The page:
Can Dolphin Cognition Impact Marine Mammal Conservation?
August 31, 2020
By Dana Adcock (Environmental Science and Policy ’22)
Since starting as an undergraduate student at Duke, I always wanted to get involved in research, but I had trouble figuring out where to start. Approaching professors about research opportunities felt intimidating without personal connections or years of experience. Bass Connections provided a perfect avenue for getting involved with research.
As a student interested in marine conservation, I knew that I wanted to get involved with a project related to the environment. A 2019-2020 Bass Connections project about how dolphins solve cognitive problems – and how our perception of dolphin intelligence shapes our attitudes toward their conservation – immediately caught my eye. Dr. Hare and Dr. Woods, who I knew because of Duke Puppy Kindergarten and the Canine Cognition Center, were both listed as heads of the project. I thought this project would be a good fit for my interests and help me grow.
At the start of the project, our team met regularly to discuss background research and experimental design. I found relevant research papers that provided information on dolphin cognition, behavior, physiology and relevant methodology. The most difficult part of this research was trying to find examples of studies that measured actual behavioral changes, rather than survey questions or “planned” changes, after the subjects interacted with a conservation presentation or experience. Dr. Hare and Ph.D. student Hannah Salomons would ask the undergraduates questions and prompt us to think deeply and realistically about our research questions. I also attended weekly lab meetings where I learned about ongoing research projects in the Hare lab.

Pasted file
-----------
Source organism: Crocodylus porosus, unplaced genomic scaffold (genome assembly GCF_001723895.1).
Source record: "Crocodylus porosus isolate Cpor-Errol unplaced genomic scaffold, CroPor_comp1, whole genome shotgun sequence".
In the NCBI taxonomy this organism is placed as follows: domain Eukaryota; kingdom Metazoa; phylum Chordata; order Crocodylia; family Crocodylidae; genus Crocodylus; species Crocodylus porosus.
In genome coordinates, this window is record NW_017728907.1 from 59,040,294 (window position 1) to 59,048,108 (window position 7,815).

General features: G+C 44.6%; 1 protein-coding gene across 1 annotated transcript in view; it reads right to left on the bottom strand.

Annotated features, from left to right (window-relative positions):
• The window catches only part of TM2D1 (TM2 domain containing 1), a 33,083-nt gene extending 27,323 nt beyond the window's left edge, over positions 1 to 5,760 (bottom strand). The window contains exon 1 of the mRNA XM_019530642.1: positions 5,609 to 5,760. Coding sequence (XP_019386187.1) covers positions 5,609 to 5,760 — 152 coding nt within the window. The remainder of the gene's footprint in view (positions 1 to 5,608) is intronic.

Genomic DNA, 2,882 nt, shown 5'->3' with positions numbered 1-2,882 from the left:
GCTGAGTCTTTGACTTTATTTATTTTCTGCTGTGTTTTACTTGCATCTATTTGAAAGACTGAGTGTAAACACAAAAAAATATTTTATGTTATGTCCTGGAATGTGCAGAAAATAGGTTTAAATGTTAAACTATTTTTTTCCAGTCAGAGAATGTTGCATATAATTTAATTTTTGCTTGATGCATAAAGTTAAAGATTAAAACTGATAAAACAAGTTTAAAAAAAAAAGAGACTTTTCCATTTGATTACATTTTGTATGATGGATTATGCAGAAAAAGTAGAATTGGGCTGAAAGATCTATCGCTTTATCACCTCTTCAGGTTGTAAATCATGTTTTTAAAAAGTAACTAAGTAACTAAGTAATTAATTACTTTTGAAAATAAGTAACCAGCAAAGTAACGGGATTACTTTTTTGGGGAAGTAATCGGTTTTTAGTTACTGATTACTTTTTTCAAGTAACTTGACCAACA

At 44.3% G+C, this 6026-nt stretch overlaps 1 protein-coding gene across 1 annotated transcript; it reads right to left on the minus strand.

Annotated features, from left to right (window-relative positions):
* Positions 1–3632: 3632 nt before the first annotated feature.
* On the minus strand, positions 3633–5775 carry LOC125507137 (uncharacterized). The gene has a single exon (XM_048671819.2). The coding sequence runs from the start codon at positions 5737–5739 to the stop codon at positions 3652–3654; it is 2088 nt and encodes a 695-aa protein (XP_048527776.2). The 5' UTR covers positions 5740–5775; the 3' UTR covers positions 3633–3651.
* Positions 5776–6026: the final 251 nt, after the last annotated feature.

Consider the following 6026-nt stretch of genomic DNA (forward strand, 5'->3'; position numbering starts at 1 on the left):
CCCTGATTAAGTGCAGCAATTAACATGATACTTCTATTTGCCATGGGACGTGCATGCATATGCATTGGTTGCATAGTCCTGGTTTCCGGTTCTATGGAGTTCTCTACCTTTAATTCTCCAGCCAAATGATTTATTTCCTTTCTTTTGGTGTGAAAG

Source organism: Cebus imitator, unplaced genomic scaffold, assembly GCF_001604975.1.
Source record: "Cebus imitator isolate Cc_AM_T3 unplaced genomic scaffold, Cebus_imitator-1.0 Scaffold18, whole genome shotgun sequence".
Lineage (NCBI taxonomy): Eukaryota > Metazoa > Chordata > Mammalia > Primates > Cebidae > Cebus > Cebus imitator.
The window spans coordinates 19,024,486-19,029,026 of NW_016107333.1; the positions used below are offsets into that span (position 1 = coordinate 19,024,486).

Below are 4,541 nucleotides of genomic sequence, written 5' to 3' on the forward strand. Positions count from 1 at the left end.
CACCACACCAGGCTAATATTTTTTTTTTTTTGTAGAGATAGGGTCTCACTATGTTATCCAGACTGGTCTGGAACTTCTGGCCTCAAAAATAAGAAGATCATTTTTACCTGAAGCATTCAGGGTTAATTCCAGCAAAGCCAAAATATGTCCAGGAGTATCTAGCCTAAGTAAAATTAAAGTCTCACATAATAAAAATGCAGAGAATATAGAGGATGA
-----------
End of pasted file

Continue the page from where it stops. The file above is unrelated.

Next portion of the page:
Over spring break (right before classes went online), Hannah Salomons, Sam Lee and I had the pleasure of visiting the Dolphin Research Center (DRC) in Florida to conduct our research. Everyone who worked there made us feel incredibly welcome. Working with a community partner encouraged us to work collaboratively and learn how to navigate projects with multiple stakeholders.
Each morning and afternoon, we hosted a presentation for a group of visitors about dolphin fun facts and either highlighted similarities or differences between humans and dolphins in terms of cognition, behavior and physiology. Afterward, for the second part of the experiment, we would have adults voluntarily stay and sit in silence to raise money for the DRC. The more time that the visitors were willing to wait, the more money we donated to the DRC. This provided data for immediate, measurable behavioral changes. At times, it was difficult to predict how many people would attend each session and ensure that everyone in the session understood and followed the rules of the experiment. I learned that research with people can be more difficult to predict and control.
Being a part of this Bass Connections project was a valuable learning experience for me. I discovered that I enjoy conducting research and may want to pursue it as a career path. I enjoy the creativity and problem solving involved. It even inspired me to continue research with marine mammals. Currently, I am working on an independent study project involving marine mammals in Andy Read’s lab.
I highly recommend Bass Connections for those interested in learning the ins and outs of academic research or for those just looking to explore their passions. I even got to swim with dolphins!